James MacMillan: music for string quartet


Edinburgh Quartet







from the booklet notes to James MacMillan: Visions of a November Spring (Edinburgh Quartet; Delphian Records, 2014):


Like the Missa brevis (composed in 1977 but not prepared for publication and performance until 2007), or the two orchestral works – Symphonic Study (1981) and The Keening (1986) – similarly rediscovered and given belated premieres in January 2014, Etwas zurückhaltend was composed before MacMillan’s professional career had begun, and unearthed only when the composer was nearly fifty and internationally famous. Writing before the work’s premiere in 2010, MacMillan explained that it


was written in 1982 when I was a student of John Casken’s at the University of Durham. The piece was forgotten until last year, when I realised that there was a lot in its ideas which seemed current and relevant to my recent work. The title comes from Wagner’s indication for the final pages of Götterdämmerung, and the work reflects an ongoing interest in this composer, which has been reflected at various points since in my own work.


We’ll come back to those ‘reflections’. For now let’s follow MacMillan’s account, amplifying as we go …


The work opens with a static, floating music which accompanies little fragments of increasingly expressive phrases on the first violin. This builds towards a series of outbursts of pizzicatos and arpeggios before the music heads off into more mysterious territory.


What must have been at the centre of the composer’s mind in 1982, even if he did not mention it twenty-eight years later, is the remarkable harmonic structure of that ‘static, floating’ opening. Starting from a simple pattern of stepwise movement split between the three lower instruments – all playing together, muted and senza vibrato, in a close middle register – MacMillan gradually opens out the chromatic space of an octave from B below middle C to B flat above it. The sixth pitch is added in bar 8, and the seventh in bar 9. By bar 15 all twelve chromatic pitches are in play and yet each of the instruments involved only ever plays four pitches, fixed in register (that same middle octave). The pitch-space is simultaneously saturated and stratified.


This radical arrangement of harmony and texture continues for a full two-and-a-half minutes, with tension increased by a gradual rhythmic acceleration; and then, after a scurrying pizzicato interruption for all four instruments, the three lower parts resume it again for another minute and a quarter, now decelerating back to the slow rhythmic values of the opening. For the best part of four minutes each of them has only played four different notes. What the first violin has been preparing in that time is something equally radical, but far less abstract – or abstract in a different way. It is something that even the most attentive listener is unlikely to be aware of on a first hearing, although if on reaching the end of the piece one were to go back and immediately listen again, the shape adumbrated by the first four high notes at 0:45 – or again by those at 3:12, after the pizzicato interruption – might already have come to seem pregnant with associations that are made more explicit later in the piece. But on a first hearing the listener’s ears will probably first register something unusual around 4:23, when, finally unmuted, the first violin plays a three-bar melody which soars upwards and then descends into a strangely familiar-sounding cadence.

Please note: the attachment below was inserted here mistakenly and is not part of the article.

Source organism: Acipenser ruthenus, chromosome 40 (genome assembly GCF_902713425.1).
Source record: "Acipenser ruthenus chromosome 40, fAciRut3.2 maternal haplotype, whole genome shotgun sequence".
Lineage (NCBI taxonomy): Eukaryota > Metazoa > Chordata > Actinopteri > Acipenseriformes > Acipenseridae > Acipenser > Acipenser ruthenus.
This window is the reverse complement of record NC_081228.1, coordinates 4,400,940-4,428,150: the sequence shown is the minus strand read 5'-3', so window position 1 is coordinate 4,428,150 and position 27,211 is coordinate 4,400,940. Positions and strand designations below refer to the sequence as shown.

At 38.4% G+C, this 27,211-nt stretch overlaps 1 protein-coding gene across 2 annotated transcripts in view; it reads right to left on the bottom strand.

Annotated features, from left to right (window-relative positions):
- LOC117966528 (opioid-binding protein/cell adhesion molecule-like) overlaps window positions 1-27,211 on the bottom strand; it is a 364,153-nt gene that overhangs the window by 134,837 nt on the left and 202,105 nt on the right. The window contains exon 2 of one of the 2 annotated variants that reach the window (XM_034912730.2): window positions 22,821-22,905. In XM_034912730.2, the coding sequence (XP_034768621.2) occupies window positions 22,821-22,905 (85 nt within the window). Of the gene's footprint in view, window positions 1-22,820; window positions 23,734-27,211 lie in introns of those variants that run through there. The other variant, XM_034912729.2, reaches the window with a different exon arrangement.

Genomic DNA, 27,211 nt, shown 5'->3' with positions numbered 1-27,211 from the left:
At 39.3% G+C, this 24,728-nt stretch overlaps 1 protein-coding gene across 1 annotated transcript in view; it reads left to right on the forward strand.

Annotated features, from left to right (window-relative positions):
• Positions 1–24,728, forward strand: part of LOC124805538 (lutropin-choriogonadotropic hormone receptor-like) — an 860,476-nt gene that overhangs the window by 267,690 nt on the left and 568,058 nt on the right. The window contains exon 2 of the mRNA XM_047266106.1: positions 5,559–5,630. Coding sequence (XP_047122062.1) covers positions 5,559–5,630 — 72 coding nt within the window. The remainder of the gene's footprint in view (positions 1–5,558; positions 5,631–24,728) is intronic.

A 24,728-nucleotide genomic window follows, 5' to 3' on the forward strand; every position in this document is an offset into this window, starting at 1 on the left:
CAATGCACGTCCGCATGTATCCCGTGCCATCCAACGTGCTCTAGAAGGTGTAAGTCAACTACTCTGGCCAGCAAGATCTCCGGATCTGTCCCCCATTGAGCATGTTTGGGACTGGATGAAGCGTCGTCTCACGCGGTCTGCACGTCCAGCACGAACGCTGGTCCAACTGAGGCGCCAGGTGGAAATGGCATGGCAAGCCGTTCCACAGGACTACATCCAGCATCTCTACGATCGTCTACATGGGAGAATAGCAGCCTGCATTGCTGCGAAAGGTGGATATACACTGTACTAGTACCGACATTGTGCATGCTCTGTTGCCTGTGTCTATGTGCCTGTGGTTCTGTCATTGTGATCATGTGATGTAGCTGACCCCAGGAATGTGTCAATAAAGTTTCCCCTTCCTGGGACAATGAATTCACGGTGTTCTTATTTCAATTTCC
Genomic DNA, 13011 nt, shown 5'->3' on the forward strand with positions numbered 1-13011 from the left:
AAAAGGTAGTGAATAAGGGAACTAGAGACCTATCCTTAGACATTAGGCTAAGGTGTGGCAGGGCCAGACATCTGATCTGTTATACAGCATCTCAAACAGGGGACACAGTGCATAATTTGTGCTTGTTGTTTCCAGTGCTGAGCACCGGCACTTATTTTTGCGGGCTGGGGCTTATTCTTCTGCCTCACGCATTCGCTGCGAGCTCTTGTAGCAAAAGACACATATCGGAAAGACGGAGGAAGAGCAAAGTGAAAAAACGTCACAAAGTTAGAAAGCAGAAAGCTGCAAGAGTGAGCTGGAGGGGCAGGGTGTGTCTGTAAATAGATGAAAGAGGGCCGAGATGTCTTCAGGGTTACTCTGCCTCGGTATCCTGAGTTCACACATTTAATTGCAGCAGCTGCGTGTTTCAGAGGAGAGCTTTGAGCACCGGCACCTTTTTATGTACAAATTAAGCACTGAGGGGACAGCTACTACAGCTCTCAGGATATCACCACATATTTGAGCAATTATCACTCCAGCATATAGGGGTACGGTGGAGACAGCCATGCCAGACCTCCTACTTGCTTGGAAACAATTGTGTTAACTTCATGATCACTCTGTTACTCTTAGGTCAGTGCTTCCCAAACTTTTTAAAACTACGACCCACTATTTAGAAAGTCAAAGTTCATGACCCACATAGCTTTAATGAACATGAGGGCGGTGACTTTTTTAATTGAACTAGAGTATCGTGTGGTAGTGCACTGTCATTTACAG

It is, in fact, the ‘Fate’ motif from Wagner’s Ring. If it has a symbolic meaning here, it is an opaque one. Perhaps MacMillan was remembering the use of the same motif in the finale of Shostakovich’s then recent Symphony No 15; perhaps not. In any case, having heard this relatively explicit quotation the listener may go on to notice other motifs from The Ring: such as a hint of Magic Fire in ghostly high cello harmonics at 5:50, joined by viola at 6:02 and then in the three upper instruments (all in harmonics) at 6:15. By the time of the long, expressive cello solo starting at 8:09, this latter motif – alternating a semitone and a whole tone above the main held pitch – seems entirely assimilated into the quartet’s own instrumental style, although MacMillan makes no attempt to disguise the source. Indeed, throughout the piece there is no clear boundary between quoted and original material, as is perhaps most spectacularly apparent from 11:33, when a Shostakovichian organ-grinder-like passage is topped with a melody again drawn from The Ring. This time it is the ‘Redemption through Love’ motif – the very motif whose appearance in the closing pages of Götterdämmerung, the final part of Wagner’s immense tetralogy, carries that expression mark which MacMillan takes as his title. (The same motif is surely also, albeit to very different effect, the deliberate point of reference for the ‘I Have a Love’ theme in Bernstein’s West Side Story.)


The hushed, slow passage that follows is again cadenced using the ‘Fate’ motif (at 13:17 and again, after a cello interjection, at 13:31). From here, to quote MacMillan again:


A rhythmic and energetic Allegro eventually establishes itself which rushes towards a frantic and free climax. The work ends with a tentative and tense coda, with nods still being made in the direction of The Ring’s final Immolation Scene.


From 17:31 the Redemption melody is heard in full and with its original harmonies, radiant but halting, its texture broken into by odd pauses and the melodic line displaced, with notes appearing in the wrong octave: the continuity not so much disguised as audibly undermined. The work ends inconclusively, as if something else were waiting to start but not yet quite ready.


© 2014 John Fallas




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